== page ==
Google’s course is so effective that other online marketing firms and gurus promote it. It ranks highly amongst search results for “online digital marketing courses,” demonstrating its efficacy. Marketing gurus are experts in their field. They command a lot of authority because their blog posts and YouTube videos prove useful to others. So, if they’re promoting Google’s content, it’s probably because it focuses on the LX. If you can create a user experience that’s just as beneficial, you’ll see the same benefits.
Other big brand examples: Quickbooks
Much like digital marketing, basic bookkeeping and tax duties are often carried out by a small business owner. Until they have the resources to outsource to a professional, they must learn how to carry out the tasks themselves.
QuickBooks is arguably the biggest name in the self-directed accountancy industry, but there are other brands out there. Some offer similar products at a lower price, which is often a reason for an already famous brand to enhance its marketing techniques. The QuickBooks course comes with an incredibly user-friendly experience: it’s self-paced. It appears that the marketing team at QuickBooks recognised that its target audience faced one challenge: it’s too busy to sit through a routine class.
By providing an online course that users can work through themselves, QuickBooks has the chance to promote its software, demonstrate how easy it is to use, and enhance its brand awareness. It also tackles niche problems, such as creating courses that focus on those who are new to accounting and a course for non-profits only. As an in-house instructional designer, doing the same makes sure the company you represent appeals to lots of different audiences.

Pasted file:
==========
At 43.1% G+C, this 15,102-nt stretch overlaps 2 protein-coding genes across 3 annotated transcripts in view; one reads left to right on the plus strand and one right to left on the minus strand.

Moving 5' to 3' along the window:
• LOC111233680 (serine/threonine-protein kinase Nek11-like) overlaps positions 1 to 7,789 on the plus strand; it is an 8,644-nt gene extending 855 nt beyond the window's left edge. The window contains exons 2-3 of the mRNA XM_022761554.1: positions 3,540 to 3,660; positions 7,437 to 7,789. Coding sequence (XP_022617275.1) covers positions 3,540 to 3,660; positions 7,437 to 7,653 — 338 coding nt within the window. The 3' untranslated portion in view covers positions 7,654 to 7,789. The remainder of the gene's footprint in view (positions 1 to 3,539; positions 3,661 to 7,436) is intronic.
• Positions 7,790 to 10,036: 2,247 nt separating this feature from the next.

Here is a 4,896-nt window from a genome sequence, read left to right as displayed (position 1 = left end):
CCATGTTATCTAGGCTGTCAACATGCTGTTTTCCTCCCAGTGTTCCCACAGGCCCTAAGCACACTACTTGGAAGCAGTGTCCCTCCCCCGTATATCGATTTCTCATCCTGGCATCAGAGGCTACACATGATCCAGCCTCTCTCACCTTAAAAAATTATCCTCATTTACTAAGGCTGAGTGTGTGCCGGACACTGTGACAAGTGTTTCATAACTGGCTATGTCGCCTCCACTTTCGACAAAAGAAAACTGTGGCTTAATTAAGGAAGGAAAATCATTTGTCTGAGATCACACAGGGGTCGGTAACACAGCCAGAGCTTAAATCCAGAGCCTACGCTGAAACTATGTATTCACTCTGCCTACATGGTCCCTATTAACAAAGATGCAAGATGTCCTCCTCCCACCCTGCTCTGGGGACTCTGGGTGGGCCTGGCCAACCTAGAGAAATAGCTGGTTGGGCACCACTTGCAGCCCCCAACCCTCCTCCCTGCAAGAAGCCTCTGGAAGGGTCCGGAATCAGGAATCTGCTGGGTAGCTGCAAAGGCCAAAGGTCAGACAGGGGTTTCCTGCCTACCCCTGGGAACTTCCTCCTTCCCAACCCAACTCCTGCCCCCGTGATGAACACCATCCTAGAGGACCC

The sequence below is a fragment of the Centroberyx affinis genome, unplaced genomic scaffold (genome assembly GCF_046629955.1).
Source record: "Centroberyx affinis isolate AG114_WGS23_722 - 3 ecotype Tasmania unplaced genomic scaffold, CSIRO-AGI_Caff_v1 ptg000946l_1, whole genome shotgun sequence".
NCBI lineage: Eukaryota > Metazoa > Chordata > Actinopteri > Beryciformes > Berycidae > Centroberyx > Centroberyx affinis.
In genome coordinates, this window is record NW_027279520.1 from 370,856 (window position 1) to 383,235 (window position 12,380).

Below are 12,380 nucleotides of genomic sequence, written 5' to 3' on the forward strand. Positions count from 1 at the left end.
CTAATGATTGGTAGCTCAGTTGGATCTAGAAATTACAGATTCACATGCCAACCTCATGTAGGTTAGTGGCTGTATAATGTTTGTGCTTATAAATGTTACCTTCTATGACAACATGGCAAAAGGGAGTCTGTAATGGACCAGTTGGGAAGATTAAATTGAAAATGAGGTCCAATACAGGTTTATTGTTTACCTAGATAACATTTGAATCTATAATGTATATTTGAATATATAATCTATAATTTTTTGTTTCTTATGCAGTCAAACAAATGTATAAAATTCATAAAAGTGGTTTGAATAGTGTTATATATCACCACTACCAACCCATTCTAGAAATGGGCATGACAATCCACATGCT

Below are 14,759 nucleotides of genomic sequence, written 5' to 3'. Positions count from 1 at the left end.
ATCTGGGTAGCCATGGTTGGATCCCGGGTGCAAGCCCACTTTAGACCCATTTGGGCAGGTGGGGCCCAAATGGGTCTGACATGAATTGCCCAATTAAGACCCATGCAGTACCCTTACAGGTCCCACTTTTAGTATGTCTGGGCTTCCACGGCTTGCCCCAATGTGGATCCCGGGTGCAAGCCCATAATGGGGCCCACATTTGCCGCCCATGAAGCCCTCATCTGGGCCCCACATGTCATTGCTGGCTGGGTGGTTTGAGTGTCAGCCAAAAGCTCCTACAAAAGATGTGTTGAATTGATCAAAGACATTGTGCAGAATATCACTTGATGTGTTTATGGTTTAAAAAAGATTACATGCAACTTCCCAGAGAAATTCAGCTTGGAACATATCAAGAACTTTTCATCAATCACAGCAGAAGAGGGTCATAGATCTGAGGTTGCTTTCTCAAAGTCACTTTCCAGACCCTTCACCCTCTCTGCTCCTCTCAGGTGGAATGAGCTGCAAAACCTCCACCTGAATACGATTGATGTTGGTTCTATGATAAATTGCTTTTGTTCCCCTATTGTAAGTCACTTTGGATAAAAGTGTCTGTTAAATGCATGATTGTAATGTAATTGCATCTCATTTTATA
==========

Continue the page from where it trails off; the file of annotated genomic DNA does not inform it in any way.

How can you start using the LX as part of your marketing approach?
If you already create online courses for a company and you have some data to work with, you may be at an advantage here. Take a look at your analytics and see where users drop off, where their interest dips, and where they fail. Is there a particular OS that appears incompatible? Or, maybe there’s an age group that seems disinterested?
Once you analyse common problems using your current course data, you can begin fixing them with the user in mind. For example, you could make the content more appealing to Generation X. You could also make sure it works just as well with Android as it does with Apple.
If you don’t already have an online course for customers and you’re venturing into this area, you can still focus on the LX. Work with your organisation’s marketing team to see what it is that the target audience needs. For example, if the target audience is a bunch of Millennials with a public transport commute, is the course accessible for mobile and tablet users? Or, if there are gaps in the audience’s knowledge that would make the content difficult to grasp, can you fill them somehow?
Focusing on the LX while creating an online course is an effective way to boost a brand’s presence. Once you start prioritising it, you should always revisit the course’s analytics to see if you need to make changes. If you’re open to consistently evolving, your marketing efforts will grow from strength-to-strength.
Darlo Group CEO